When it comes to leather and suede, I trust Superior 1000% and so do major clients Barneys and Michael Kors. The company was established in the 1930s; proprietor Marvin Rosen has owned it for over 50 years. When I first met him, he was repairing suitcases and handbags and some leather clothing. Today, a majority of his repairs involve leather/suede clothing that most other restorers won’t touch. (During the winter, clothing makes up about 65% of his business; handbags and luggage, the balance.) He and his genius mechanics can reline a pocketbook; refinish and make new straps for granny’s alligator purse that you inherited; emboss leather. Challenge him with more complex disasters: He can repair a gash in a leather coat to make it look like a natural vein in the hide ($75); put in a new zipper ($45); reline a leather coat ($325); and remove ink stains ($85). If you happen to have a cherished, vintage handbag frame, he can create a purse in satin, kid, or alligator ($1,500).
Paul Regensburg, co-owner of this handbag-specialist repair service, notes realistically, “For the most part, in our labor-intensive profession, you’re paying for that labor… and we always hope that we get the labor estimate right.” He and president Tony Pecorella say that 40% of their clients are private individuals; 60% is contract work for national accounts like Neiman Marcus and Saks Fifth Avenue. One look at their back room and you see piles of designer-name, luxury handbags. (They also repair luggage.) With ten full-time repairers, and a dedicated soldering man, they can do just about anything: Refinish delicate or worn leathers; custom-make handles/straps, $125; replace handles with ready-made ones, $25; reline a purse, $150, and they can do it with your own fabric, in case you want to match an ensemble. Pecorella says that a very common alteration today is installing cell phone pockets in older bags. They can reline a Judith Leiber minaudière; replace or install new findings, rivets, snaps, closures, zippers; solder metal parts; in short, anything.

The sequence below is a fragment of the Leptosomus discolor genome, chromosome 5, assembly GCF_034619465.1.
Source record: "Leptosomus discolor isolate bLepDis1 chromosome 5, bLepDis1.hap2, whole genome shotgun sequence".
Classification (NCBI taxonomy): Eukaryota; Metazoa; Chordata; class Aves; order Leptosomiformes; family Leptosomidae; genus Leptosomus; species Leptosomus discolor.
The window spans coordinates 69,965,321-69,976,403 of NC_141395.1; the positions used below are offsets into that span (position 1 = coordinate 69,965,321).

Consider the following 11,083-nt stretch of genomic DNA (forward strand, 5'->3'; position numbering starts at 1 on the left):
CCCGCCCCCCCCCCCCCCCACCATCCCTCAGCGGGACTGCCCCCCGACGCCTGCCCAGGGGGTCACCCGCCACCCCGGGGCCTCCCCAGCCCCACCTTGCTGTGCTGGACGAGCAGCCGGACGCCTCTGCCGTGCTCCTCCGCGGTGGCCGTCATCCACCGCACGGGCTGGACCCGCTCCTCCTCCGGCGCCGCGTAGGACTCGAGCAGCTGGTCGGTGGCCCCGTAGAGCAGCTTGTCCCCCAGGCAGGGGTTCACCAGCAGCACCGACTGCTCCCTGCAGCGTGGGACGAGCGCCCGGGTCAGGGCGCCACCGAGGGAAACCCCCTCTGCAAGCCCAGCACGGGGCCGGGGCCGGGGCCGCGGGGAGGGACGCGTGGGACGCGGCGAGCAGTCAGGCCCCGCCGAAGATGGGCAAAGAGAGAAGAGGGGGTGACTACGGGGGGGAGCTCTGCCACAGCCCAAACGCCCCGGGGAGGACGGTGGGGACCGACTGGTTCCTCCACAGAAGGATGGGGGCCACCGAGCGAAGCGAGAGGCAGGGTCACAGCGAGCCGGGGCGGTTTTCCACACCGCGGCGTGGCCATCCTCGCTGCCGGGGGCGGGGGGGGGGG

Ronnie Moore of French American Reweaving Company has been plying his trade for over 45 years and there isn’t a moth hole or a cigarette burn that defies him. He warns that repairs on smooth, thin, delicate fabrics are always the trickiest to camouflage; repairs on heavier weaves and knits, especially those with a pattern, usually result in an optimal job. His staff of four can inweave a piece of material; fill a hole by completely reweaving by hand; and reknit sweaters. If you want to repair the skirt or pants of a suit, always bring the other half so that Moore can “steal” fabric from it to repair burns and holes on the other half. Repairing cigarette burns starts at $110, moth holes, $55; snags on a microfiber garment, $55. If you’ve got a sweater with one worn elbow, they cut the sleeve in half, discard the worn elbow part, reknit the two good halves together, and block the sleeve to its proper length ($150).
Ruth J. Katz is currently the Style Editor of Promenade magazine and has covered service, shopping, and design for more than 20 years as an editor at Redbook, Colonial Homes, Classic Home, The Modern Estate, and New York Home magazines; she wrote for many years for the New York Times and New York magazine and appeared weekly on Fox TV as the Home Services Editor. She is the author of five books.